By Justin Boron
From the paprika in goulash to the cayenne pepper of a low country boil, Morrow and Hungarian officials are things they share in common.
But spice may be just the start of their shared interests when a group of Hungarians comes to Morrow in June to search for common branches of industry like biotechnology, information technology, and logistics.
Friday, Morrow economic development officials and Melinda Czagény, a seven year deputy trade commissioner for Hungary, met at Southside Seafood in Lake City over a low country boil that ended a tour of some of the local flavor including the "Gone with the Wind" site in Jonesboro.
The tour served to show off Southern culture and allow Czagény, who is based out of New York, to prepare for the convention in June, said Grant Wainscott, the Morrow director of economic development.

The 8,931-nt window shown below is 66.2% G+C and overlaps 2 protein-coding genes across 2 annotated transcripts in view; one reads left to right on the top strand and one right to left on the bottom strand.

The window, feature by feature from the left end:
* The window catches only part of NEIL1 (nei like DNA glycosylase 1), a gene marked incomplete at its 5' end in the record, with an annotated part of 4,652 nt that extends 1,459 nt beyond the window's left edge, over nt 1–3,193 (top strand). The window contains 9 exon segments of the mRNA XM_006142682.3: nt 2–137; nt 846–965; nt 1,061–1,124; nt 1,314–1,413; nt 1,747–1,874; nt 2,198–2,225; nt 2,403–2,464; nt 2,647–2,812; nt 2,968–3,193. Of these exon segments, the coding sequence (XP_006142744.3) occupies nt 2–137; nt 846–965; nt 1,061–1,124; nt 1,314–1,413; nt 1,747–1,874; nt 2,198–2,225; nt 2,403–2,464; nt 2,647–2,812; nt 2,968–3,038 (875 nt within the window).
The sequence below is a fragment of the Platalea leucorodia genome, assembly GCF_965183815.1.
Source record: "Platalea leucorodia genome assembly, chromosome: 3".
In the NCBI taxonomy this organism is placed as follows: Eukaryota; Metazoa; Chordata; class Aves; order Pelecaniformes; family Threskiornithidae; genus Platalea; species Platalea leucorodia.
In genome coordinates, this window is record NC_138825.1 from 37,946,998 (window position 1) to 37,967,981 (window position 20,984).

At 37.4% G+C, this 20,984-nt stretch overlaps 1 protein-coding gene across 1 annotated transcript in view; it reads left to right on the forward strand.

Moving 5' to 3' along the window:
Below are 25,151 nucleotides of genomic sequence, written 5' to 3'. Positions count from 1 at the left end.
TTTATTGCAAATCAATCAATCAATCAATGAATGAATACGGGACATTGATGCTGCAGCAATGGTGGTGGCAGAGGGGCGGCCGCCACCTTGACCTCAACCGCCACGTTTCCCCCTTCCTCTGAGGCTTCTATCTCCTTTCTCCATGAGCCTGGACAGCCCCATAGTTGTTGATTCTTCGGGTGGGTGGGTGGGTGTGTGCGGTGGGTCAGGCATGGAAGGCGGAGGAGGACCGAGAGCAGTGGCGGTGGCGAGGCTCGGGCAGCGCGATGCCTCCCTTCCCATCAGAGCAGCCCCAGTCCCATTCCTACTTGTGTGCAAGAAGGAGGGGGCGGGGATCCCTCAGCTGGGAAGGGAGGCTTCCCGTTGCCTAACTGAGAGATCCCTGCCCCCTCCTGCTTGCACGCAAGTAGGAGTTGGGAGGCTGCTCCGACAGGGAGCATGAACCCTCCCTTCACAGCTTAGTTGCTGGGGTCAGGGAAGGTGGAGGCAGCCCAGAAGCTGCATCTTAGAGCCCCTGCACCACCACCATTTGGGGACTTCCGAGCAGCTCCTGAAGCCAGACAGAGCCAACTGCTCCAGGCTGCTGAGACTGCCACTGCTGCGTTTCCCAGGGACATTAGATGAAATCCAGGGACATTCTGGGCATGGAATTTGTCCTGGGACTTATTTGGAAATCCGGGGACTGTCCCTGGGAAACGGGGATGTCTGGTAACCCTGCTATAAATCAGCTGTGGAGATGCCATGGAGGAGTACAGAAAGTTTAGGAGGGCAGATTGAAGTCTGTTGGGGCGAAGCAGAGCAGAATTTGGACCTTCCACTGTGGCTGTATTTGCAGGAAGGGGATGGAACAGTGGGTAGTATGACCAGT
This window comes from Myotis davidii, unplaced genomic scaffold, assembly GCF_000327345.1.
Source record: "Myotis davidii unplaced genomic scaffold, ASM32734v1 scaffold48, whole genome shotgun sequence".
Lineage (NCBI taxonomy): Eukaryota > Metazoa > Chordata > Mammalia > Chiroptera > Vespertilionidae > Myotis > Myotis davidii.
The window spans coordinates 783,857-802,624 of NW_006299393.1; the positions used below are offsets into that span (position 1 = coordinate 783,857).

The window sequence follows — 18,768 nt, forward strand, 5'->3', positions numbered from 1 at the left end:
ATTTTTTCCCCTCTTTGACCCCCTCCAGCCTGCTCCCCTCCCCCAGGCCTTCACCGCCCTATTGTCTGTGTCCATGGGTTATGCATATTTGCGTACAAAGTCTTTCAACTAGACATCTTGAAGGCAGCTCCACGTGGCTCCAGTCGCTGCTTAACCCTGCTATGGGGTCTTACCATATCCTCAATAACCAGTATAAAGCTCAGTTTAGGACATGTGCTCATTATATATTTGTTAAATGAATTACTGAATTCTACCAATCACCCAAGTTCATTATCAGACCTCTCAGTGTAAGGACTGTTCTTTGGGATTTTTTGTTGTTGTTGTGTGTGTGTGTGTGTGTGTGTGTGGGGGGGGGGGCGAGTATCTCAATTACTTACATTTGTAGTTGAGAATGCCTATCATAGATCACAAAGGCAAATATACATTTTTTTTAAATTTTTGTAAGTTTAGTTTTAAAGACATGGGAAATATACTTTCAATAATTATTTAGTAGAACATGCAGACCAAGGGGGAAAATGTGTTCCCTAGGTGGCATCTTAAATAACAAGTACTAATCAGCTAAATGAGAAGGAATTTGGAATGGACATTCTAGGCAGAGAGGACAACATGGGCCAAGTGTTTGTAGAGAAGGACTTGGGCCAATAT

The two groups have played host to each other over the past year and a half as part of Morrow's efforts to generate tourism and economic development through international ties.
In October and November of 2003, Wainscott led a trade mission to central Europe visiting the Czech Republic, Romania, and Hungary.
When the Investment and Trade Development agency of Hungary decided it needed a seminar in the South, the connection already made with Morrow fell into place, Czagény said.
In addition to a possible trade relationships, Wainscott said Morrow could become a sister city.
Hungary already has some definite connections to Morrow in education.
Clayton College & State University has a partnership with a world renown arts and music college in Hungary, Franz Liszt Academy, which Scott said is comparable to The Julliard School.
Czagény said she enjoyed her visit to Clayton County.
She said the small town's for their culture even reminded her of her hometown of Eger in northern Hungary.